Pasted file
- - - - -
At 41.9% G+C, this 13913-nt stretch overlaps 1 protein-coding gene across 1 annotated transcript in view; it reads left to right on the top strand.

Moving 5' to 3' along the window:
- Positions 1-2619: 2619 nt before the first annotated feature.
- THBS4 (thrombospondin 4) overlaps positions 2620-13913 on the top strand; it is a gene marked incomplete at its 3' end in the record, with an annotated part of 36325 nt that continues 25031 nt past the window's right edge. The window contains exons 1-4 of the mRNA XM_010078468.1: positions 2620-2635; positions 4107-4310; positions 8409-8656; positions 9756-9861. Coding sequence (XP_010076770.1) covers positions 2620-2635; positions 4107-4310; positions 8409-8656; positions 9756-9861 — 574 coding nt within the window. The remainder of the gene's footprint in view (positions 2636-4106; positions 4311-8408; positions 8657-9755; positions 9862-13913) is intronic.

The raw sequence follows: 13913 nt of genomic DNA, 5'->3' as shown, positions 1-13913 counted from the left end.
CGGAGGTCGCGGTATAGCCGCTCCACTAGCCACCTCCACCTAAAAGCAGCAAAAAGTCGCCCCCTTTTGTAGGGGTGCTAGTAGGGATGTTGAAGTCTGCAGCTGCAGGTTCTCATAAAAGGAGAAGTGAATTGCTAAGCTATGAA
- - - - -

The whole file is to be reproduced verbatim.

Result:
At 41.9% G+C, this 13913-nt stretch overlaps 1 protein-coding gene across 1 annotated transcript in view; it reads left to right on the top strand.

Moving 5' to 3' along the window:
- Positions 1-2619: 2619 nt before the first annotated feature.
- THBS4 (thrombospondin 4) overlaps positions 2620-13913 on the top strand; it is a gene marked incomplete at its 3' end in the record, with an annotated part of 36325 nt that continues 25031 nt past the window's right edge. The window contains exons 1-4 of the mRNA XM_010078468.1: positions 2620-2635; positions 4107-4310; positions 8409-8656; positions 9756-9861. Coding sequence (XP_010076770.1) covers positions 2620-2635; positions 4107-4310; positions 8409-8656; positions 9756-9861 — 574 coding nt within the window. The remainder of the gene's footprint in view (positions 2636-4106; positions 4311-8408; positions 8657-9755; positions 9862-13913) is intronic.

The raw sequence follows: 13913 nt of genomic DNA, 5'->3' as shown, positions 1-13913 counted from the left end.
CGGAGGTCGCGGTATAGCCGCTCCACTAGCCACCTCCACCTAAAAGCAGCAAAAAGTCGCCCCCTTTTGTAGGGGTGCTAGTAGGGATGTTGAAGTCTGCAGCTGCAGGTTCTCATAAAAGGAGAAGTGAATTGCTAAGCTATGAA